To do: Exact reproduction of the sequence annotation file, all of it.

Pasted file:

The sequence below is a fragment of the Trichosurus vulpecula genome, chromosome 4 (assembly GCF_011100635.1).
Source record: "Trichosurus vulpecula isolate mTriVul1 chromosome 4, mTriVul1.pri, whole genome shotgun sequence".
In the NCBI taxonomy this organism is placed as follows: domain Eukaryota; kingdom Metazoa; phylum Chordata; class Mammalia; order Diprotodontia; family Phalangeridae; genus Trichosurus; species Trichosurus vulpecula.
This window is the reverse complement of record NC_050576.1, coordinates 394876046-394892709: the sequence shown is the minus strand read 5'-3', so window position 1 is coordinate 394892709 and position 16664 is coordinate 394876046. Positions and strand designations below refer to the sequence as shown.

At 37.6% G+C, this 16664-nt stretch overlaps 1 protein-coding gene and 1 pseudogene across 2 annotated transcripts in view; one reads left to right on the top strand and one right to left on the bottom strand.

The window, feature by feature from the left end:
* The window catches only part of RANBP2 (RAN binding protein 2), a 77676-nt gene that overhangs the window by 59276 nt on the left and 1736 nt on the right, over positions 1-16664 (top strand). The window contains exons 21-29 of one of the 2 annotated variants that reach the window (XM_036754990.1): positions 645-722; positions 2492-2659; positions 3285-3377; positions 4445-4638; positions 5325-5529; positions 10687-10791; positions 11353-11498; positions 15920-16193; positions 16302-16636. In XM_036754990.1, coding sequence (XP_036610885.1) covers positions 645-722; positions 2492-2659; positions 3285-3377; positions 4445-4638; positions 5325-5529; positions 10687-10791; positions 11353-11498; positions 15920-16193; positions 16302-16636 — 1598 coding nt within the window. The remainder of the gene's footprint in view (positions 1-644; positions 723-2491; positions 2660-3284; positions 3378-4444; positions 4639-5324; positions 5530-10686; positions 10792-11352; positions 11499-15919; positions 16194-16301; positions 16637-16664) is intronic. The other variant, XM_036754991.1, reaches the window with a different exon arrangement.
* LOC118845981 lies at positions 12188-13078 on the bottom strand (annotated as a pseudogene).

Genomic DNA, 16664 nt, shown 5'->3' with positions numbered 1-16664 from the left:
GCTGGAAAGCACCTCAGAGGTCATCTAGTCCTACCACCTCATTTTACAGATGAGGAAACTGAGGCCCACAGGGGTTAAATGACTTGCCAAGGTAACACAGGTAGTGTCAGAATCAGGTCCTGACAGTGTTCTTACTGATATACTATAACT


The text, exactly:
The sequence below is a fragment of the Trichosurus vulpecula genome, chromosome 4 (assembly GCF_011100635.1).
Source record: "Trichosurus vulpecula isolate mTriVul1 chromosome 4, mTriVul1.pri, whole genome shotgun sequence".
In the NCBI taxonomy this organism is placed as follows: domain Eukaryota; kingdom Metazoa; phylum Chordata; class Mammalia; order Diprotodontia; family Phalangeridae; genus Trichosurus; species Trichosurus vulpecula.
This window is the reverse complement of record NC_050576.1, coordinates 394876046-394892709: the sequence shown is the minus strand read 5'-3', so window position 1 is coordinate 394892709 and position 16664 is coordinate 394876046. Positions and strand designations below refer to the sequence as shown.

At 37.6% G+C, this 16664-nt stretch overlaps 1 protein-coding gene and 1 pseudogene across 2 annotated transcripts in view; one reads left to right on the top strand and one right to left on the bottom strand.

The window, feature by feature from the left end:
* The window catches only part of RANBP2 (RAN binding protein 2), a 77676-nt gene that overhangs the window by 59276 nt on the left and 1736 nt on the right, over positions 1-16664 (top strand). The window contains exons 21-29 of one of the 2 annotated variants that reach the window (XM_036754990.1): positions 645-722; positions 2492-2659; positions 3285-3377; positions 4445-4638; positions 5325-5529; positions 10687-10791; positions 11353-11498; positions 15920-16193; positions 16302-16636. In XM_036754990.1, coding sequence (XP_036610885.1) covers positions 645-722; positions 2492-2659; positions 3285-3377; positions 4445-4638; positions 5325-5529; positions 10687-10791; positions 11353-11498; positions 15920-16193; positions 16302-16636 — 1598 coding nt within the window. The remainder of the gene's footprint in view (positions 1-644; positions 723-2491; positions 2660-3284; positions 3378-4444; positions 4639-5324; positions 5530-10686; positions 10792-11352; positions 11499-15919; positions 16194-16301; positions 16637-16664) is intronic. The other variant, XM_036754991.1, reaches the window with a different exon arrangement.
* LOC118845981 lies at positions 12188-13078 on the bottom strand (annotated as a pseudogene).

Genomic DNA, 16664 nt, shown 5'->3' with positions numbered 1-16664 from the left:
GCTGGAAAGCACCTCAGAGGTCATCTAGTCCTACCACCTCATTTTACAGATGAGGAAACTGAGGCCCACAGGGGTTAAATGACTTGCCAAGGTAACACAGGTAGTGTCAGAATCAGGTCCTGACAGTGTTCTTACTGATATACTATAACT